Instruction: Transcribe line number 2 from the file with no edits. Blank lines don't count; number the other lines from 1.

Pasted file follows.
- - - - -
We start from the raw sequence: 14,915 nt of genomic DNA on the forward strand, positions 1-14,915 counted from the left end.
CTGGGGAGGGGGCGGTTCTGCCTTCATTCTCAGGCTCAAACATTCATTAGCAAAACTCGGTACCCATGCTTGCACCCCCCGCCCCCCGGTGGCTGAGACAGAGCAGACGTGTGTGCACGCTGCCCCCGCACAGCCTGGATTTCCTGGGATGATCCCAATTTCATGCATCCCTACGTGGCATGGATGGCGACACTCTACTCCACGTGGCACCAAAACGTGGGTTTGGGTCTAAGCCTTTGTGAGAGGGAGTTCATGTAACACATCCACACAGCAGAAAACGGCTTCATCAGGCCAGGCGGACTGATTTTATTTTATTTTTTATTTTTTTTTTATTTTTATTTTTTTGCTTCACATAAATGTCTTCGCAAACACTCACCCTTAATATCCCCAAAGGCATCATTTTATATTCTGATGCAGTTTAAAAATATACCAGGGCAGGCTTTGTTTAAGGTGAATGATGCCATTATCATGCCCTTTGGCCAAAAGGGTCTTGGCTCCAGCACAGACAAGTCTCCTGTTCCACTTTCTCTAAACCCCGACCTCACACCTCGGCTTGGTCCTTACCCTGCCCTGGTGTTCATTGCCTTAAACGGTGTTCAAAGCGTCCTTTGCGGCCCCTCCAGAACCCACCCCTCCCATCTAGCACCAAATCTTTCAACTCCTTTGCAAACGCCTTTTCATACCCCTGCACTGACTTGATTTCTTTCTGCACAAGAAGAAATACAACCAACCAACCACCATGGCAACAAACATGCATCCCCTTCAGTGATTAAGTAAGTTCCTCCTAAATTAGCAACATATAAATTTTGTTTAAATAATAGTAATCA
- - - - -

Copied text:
CTGGGGAGGGGGCGGTTCTGCCTTCATTCTCAGGCTCAAACATTCATTAGCAAAACTCGGTACCCATGCTTGCACCCCCCGCCCCCCGGTGGCTGAGACAGAGCAGACGTGTGTGCACGCTGCCCCCGCACAGCCTGGATTTCCTGGGATGATCCCAATTTCATGCATCCCTACGTGGCATGGATGGCGACACTCTACTCCACGTGGCACCAAAACGTGGGTTTGGGTCTAAGCCTTTGTGAGAGGGAGTTCATGTAACACATCCACACAGCAGAAAACGGCTTCATCAGGCCAGGCGGACTGATTTTATTTTATTTTTTATTTTTTTTTTATTTTTATTTTTTTGCTTCACATAAATGTCTTCGCAAACACTCACCCTTAATATCCCCAAAGGCATCATTTTATATTCTGATGCAGTTTAAAAATATACCAGGGCAGGCTTTGTTTAAGGTGAATGATGCCATTATCATGCCCTTTGGCCAAAAGGGTCTTGGCTCCAGCACAGACAAGTCTCCTGTTCCACTTTCTCTAAACCCCGACCTCACACCTCGGCTTGGTCCTTACCCTGCCCTGGTGTTCATTGCCTTAAACGGTGTTCAAAGCGTCCTTTGCGGCCCCTCCAGAACCCACCCCTCCCATCTAGCACCAAATCTTTCAACTCCTTTGCAAACGCCTTTTCATACCCCTGCACTGACTTGATTTCTTTCTGCACAAGAAGAAATACAACCAACCAACCACCATGGCAACAAACATGCATCCCCTTCAGTGATTAAGTAAGTTCCTCCTAAATTAGCAACATATAAATTTTGTTTAAATAATAGTAATCA